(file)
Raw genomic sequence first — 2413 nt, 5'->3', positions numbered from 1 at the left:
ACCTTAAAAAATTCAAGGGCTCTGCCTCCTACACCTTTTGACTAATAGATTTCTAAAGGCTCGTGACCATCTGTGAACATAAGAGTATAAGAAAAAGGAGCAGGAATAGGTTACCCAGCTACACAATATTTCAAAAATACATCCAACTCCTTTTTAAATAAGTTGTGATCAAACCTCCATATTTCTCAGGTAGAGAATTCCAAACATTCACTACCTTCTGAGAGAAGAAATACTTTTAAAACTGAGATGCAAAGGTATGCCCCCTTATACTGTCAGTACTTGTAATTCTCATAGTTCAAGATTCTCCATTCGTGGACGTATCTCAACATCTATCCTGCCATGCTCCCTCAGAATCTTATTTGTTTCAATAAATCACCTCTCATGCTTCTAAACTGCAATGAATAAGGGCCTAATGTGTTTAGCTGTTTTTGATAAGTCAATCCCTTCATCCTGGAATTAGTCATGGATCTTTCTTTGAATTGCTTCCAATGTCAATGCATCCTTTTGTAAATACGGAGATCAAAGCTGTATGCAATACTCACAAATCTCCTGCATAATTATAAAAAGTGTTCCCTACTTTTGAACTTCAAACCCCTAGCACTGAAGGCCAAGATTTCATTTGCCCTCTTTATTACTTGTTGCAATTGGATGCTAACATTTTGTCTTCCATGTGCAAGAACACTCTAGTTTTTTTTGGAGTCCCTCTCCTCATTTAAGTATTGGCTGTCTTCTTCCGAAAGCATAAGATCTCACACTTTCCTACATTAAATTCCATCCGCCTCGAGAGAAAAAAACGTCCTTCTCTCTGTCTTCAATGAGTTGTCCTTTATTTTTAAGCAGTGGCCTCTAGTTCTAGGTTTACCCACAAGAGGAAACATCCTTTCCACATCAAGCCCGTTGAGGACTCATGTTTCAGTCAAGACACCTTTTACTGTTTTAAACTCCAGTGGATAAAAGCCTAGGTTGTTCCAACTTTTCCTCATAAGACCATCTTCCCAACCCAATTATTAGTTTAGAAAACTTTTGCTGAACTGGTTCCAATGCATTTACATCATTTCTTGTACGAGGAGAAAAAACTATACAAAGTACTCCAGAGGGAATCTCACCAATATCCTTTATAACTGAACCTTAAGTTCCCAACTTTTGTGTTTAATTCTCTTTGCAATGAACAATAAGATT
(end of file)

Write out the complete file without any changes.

Raw genomic sequence first — 2413 nt, 5'->3', positions numbered from 1 at the left:
ACCTTAAAAAATTCAAGGGCTCTGCCTCCTACACCTTTTGACTAATAGATTTCTAAAGGCTCGTGACCATCTGTGAACATAAGAGTATAAGAAAAAGGAGCAGGAATAGGTTACCCAGCTACACAATATTTCAAAAATACATCCAACTCCTTTTTAAATAAGTTGTGATCAAACCTCCATATTTCTCAGGTAGAGAATTCCAAACATTCACTACCTTCTGAGAGAAGAAATACTTTTAAAACTGAGATGCAAAGGTATGCCCCCTTATACTGTCAGTACTTGTAATTCTCATAGTTCAAGATTCTCCATTCGTGGACGTATCTCAACATCTATCCTGCCATGCTCCCTCAGAATCTTATTTGTTTCAATAAATCACCTCTCATGCTTCTAAACTGCAATGAATAAGGGCCTAATGTGTTTAGCTGTTTTTGATAAGTCAATCCCTTCATCCTGGAATTAGTCATGGATCTTTCTTTGAATTGCTTCCAATGTCAATGCATCCTTTTGTAAATACGGAGATCAAAGCTGTATGCAATACTCACAAATCTCCTGCATAATTATAAAAAGTGTTCCCTACTTTTGAACTTCAAACCCCTAGCACTGAAGGCCAAGATTTCATTTGCCCTCTTTATTACTTGTTGCAATTGGATGCTAACATTTTGTCTTCCATGTGCAAGAACACTCTAGTTTTTTTTGGAGTCCCTCTCCTCATTTAAGTATTGGCTGTCTTCTTCCGAAAGCATAAGATCTCACACTTTCCTACATTAAATTCCATCCGCCTCGAGAGAAAAAAACGTCCTTCTCTCTGTCTTCAATGAGTTGTCCTTTATTTTTAAGCAGTGGCCTCTAGTTCTAGGTTTACCCACAAGAGGAAACATCCTTTCCACATCAAGCCCGTTGAGGACTCATGTTTCAGTCAAGACACCTTTTACTGTTTTAAACTCCAGTGGATAAAAGCCTAGGTTGTTCCAACTTTTCCTCATAAGACCATCTTCCCAACCCAATTATTAGTTTAGAAAACTTTTGCTGAACTGGTTCCAATGCATTTACATCATTTCTTGTACGAGGAGAAAAAACTATACAAAGTACTCCAGAGGGAATCTCACCAATATCCTTTATAACTGAACCTTAAGTTCCCAACTTTTGTGTTTAATTCTCTTTGCAATGAACAATAAGATT